Thursday, July 29, 2010

Free Day

When I was diagnosed with diabetes, I was only 4 years old. At that time, the doctors told my mother and father how lucky we were. How home blood sugar testing was a possibility, when only a few years earlier, it was an impossibility. How needles were smaller and less painful than only years earlier, when syringes were made of glass and needles needed to be sharpened. And how only a few decades earlier, diabetes would have been a death sentence because insulin hadn’t been discovered yet.

In reality, I know how true that was. Even in it’s antiquity, our meters were what we had. Out lancet devices, while barbaric in size and mode, were better than sticking yourself by hand. And I could live a semi-normal life because of insulin and “modern” technology.

Fast forward to 2010. We have insulin pumps, constant glucose monitoring, meters that read in 5 seconds (instead of 2 minutes and several steps). We have better insulin, we know about counting carbohydrates, and insulin to carb ratios. We have social networking. I think about how blessed we are. I think about the children (and adults) that are diagnosed with diabetes now, and how much easier they will be able to care for themselves, physically and mentally.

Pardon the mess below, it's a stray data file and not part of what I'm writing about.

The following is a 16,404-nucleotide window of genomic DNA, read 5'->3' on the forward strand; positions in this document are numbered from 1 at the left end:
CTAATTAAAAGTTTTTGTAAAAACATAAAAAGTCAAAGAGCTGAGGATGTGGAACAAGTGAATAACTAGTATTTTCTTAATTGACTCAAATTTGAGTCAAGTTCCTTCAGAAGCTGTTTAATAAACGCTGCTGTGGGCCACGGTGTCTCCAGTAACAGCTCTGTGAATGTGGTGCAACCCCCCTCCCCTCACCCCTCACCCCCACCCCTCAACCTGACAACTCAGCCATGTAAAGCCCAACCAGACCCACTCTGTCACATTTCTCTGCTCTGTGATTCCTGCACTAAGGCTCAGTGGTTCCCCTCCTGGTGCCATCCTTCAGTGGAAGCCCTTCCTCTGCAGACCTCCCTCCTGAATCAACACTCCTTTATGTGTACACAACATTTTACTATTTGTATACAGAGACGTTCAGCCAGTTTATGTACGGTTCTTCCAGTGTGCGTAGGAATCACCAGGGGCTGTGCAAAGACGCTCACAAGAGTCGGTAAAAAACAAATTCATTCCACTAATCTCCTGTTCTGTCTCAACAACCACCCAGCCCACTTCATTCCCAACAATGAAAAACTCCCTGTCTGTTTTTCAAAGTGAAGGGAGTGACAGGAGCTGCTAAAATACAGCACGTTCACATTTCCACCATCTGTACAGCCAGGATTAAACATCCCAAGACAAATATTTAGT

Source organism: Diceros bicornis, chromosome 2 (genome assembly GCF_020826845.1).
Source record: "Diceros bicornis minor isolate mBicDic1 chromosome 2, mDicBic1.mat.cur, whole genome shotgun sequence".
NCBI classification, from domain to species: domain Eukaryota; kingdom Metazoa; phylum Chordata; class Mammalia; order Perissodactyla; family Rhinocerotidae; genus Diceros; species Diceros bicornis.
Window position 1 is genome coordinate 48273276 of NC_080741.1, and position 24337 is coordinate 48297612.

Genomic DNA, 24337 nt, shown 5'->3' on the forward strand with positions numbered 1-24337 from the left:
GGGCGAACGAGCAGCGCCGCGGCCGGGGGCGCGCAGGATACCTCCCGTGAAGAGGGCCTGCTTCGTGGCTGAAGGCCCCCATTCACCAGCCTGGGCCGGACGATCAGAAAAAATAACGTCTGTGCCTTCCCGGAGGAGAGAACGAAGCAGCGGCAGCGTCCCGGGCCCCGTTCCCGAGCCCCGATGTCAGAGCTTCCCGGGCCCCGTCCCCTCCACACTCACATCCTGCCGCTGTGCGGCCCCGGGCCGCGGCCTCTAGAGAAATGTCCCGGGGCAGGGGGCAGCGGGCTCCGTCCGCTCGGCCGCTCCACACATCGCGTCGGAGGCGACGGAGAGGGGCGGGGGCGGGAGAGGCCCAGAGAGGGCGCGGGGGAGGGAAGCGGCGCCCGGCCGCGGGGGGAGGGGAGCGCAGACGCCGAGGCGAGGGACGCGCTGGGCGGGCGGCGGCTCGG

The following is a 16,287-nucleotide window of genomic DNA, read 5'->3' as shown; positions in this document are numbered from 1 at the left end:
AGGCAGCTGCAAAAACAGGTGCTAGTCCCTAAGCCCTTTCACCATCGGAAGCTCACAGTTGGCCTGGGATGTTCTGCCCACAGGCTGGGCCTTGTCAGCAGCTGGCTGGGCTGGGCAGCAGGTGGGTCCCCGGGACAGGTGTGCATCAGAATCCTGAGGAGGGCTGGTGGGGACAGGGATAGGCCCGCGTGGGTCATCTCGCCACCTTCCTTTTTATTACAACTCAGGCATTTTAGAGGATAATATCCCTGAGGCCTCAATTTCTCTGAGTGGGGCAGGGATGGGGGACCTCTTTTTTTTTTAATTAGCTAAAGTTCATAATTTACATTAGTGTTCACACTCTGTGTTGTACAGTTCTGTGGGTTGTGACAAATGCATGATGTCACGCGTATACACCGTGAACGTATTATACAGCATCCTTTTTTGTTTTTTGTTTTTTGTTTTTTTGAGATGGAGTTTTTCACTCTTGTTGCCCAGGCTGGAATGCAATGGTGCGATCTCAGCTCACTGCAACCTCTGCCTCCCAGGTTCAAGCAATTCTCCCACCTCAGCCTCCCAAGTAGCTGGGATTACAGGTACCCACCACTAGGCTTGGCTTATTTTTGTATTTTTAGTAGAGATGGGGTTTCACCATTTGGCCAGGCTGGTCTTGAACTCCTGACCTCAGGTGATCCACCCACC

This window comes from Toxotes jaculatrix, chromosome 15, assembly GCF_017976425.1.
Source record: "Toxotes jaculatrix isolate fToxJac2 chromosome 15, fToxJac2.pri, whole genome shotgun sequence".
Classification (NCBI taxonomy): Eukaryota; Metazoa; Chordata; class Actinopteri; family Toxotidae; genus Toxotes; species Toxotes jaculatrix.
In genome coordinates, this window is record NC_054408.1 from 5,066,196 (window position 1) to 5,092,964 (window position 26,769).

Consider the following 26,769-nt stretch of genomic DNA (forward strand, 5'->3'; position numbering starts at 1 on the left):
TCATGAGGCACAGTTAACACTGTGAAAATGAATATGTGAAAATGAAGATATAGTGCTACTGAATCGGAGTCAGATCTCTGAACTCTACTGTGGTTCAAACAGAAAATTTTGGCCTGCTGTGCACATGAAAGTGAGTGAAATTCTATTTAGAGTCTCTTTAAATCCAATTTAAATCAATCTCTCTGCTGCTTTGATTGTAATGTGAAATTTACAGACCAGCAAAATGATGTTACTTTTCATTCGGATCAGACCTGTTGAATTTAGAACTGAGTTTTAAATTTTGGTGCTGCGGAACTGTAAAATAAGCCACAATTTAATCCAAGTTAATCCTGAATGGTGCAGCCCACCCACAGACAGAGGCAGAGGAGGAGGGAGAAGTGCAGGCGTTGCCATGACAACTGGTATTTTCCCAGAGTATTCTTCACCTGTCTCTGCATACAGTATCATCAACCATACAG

But, the truth remains. Diabetes is with us all the time. Years upon years of stress on our bodies, do wear us down. While we may be healthy (minus the diabetes), we still are considered “disabled” and “chronically ill.”

For the first 20 years of living with diabetes, I was on multiple daily injections. If you looked at me, you couldn’t tell I was a diabetic. Until I whipped out my meter or my syringe, you had no idea that I had a chronic illness. Then, in 2006, I began pumping. I’ve said many times that I wish I’d entered the world of pumping many years before I did. I think it would have made my life and my control much better through college.

My control, and my desire to care for my diabetes were made front and center by pumping, and a year later, by CGMS. It led me to the online community, which has helped me mentally in so many ways, and quite probably kept me out of therapy. I’m so blessed and so thankful to have the technology that I have.